My Kindle/Nook titles are mostly my out-of-print titles, brought back to life. Alex St. James went out of print a few years ago and publishing them as ebooks gives me a chance to introduce her to new readers. So far, it’s going well. I did put up one original novel, PLAYING WITH MATCHES, under my N.C. (not cozy) Hyzy pseudonym. That one hasn’t really found an audience yet. It’s slightly harder edged, but I like Riley. She’s a private investigator in Chicago, making ends meet by doing background checks for an upscale dating service. I had so much fun writing that one! I hope to add to Alex’s adventures first and then continue writing for Riley. You asked why I care to add more titles? Simple answer: I love to write and there are far more stories in my head than I can ever put to paper (or pixels).

JCS:  Where did you get the idea for Ollie, the White House Chef? What was the biggest obstacle you faced in getting that series published? Do you have any concerns that the FBI or CIA will come knocking on your door because you plot against the president? (Okay, a “mythical” president, but still.) How do you do your research?

JH: Everybody asks that question! Here’s how it went: You know we have our first ever female executive chef in the White House, right? Her name is Cristeta Comerford. (Usually when I get to that point in answering the question, people start tuning me out. But there’s more.) Cozy mysteries, or amateur sleuth mysteries are dependent on the protagonist stumbling over dead bodies or conspiracies on a regular basis.

Where better than in the White House? The thing is, I didn’t come up with the actual concept. The late Marty Greenberg did, and he asked me to write it. I wasn’t given a series bible or any plot lines, I was given the description: “female White House chef” and told to run with it. So, even though Tekno (Marty’s company) owns the copyright, I did come up with Ollie and her cohorts on my own.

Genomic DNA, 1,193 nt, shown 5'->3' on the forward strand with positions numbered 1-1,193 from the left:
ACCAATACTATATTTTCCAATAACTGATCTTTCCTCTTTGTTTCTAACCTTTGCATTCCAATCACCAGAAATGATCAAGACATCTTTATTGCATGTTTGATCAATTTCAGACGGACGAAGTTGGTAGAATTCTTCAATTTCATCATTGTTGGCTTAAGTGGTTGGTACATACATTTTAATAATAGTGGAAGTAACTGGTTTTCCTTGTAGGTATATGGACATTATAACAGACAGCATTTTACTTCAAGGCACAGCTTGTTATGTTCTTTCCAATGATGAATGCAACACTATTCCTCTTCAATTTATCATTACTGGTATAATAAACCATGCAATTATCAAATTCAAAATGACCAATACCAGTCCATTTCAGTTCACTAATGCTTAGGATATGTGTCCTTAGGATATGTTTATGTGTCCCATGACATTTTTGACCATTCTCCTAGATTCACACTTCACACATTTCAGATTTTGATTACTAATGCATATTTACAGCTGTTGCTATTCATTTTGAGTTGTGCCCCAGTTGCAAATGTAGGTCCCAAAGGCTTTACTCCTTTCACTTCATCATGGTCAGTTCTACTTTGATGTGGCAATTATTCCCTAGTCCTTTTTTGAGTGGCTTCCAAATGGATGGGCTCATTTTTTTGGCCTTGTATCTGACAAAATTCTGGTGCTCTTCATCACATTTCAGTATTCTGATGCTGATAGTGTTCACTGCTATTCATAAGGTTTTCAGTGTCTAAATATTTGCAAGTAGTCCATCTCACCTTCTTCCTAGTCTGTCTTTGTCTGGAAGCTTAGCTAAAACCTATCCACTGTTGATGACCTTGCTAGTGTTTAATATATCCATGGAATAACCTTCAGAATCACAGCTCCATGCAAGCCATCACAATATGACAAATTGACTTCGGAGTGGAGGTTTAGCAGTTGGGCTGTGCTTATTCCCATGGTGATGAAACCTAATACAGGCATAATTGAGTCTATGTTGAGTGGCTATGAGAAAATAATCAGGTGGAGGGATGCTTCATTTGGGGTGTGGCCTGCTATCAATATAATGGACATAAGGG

After five novels written and the sixth one in the works, Ollie’s become a very good friend. Although I can usually predict what she plans to do next, she does have a knack for surprising me.

Do I think the FBI and CIA will come to my door? Probably not. I’ve done so much research so far, acquiring all sorts of White House books and DVDs, talking to current and former staff members and Secret Service agents, and plugging suspicious search terms into my browser, that if they really thought I might pose a threat, I’d have heard from them by now. Unless of course, I’m under surveillance and I don’t even know it. Hmm… I do have two FBI agents living next door. You think that may be a coincidence?

JCS:  Tell us about Grace from your Manor House mysteries. How did you plot such a complicated book? You also manage to put a lot of tension into Grace’s relationships. First with her crush, Jack, and then with Frances, her assistant. Did you plan for that or did it evolve naturally from the characters?

JH: Thank you so much! I’m thrilled to know you enjoyed it.

Grace and the Manor House series is a far more personal series for me than WHChef is. I don’t have an awful sister, nor do I have a crush on a man hiding his past, but I did find out about a major family secret after my mother died, much the way Grace did. It was a huge story, but the moment I heard it, I knew it was true. It was as though all the pieces in our family history that didn’t fit suddenly came together. Quite a revelation, and having gone through such an upheaval, I’m able to understand exactly what Grace is going through. They say to write what you know… and I have, sort of. I’ve also written to discover more of what I want to know.

I did plan for a book with complicated relationships. I have lots of plans for Grace going forward, and I think readers will enjoy watching her evolve and become stronger as she learns more about herself and as she interacts with the people in her life. I adore writing for Frances. She’s just so much fun and although she isn’t based on a real person, she does share qualities with several people I’ve met in my life. She and Bennett (Marshfield’s elderly owner) may just be my two favorite characters in that series.

When the first book came out, a great many people wrote very nice reviews about it. One reviewer didn’t like the fact that there were so many characters. Isn’t it funny how authors give so much weight to the negative comments? Anyway, I digress. That one reviewer dinged me over the huge cast. I was surprised, initially, and a little hurt (who doesn’t get hurt by a bad review?) but then realized that I shouldn’t let one person’s opinion waylay me from my plans. I created a large cast because I have many, many stories to tell.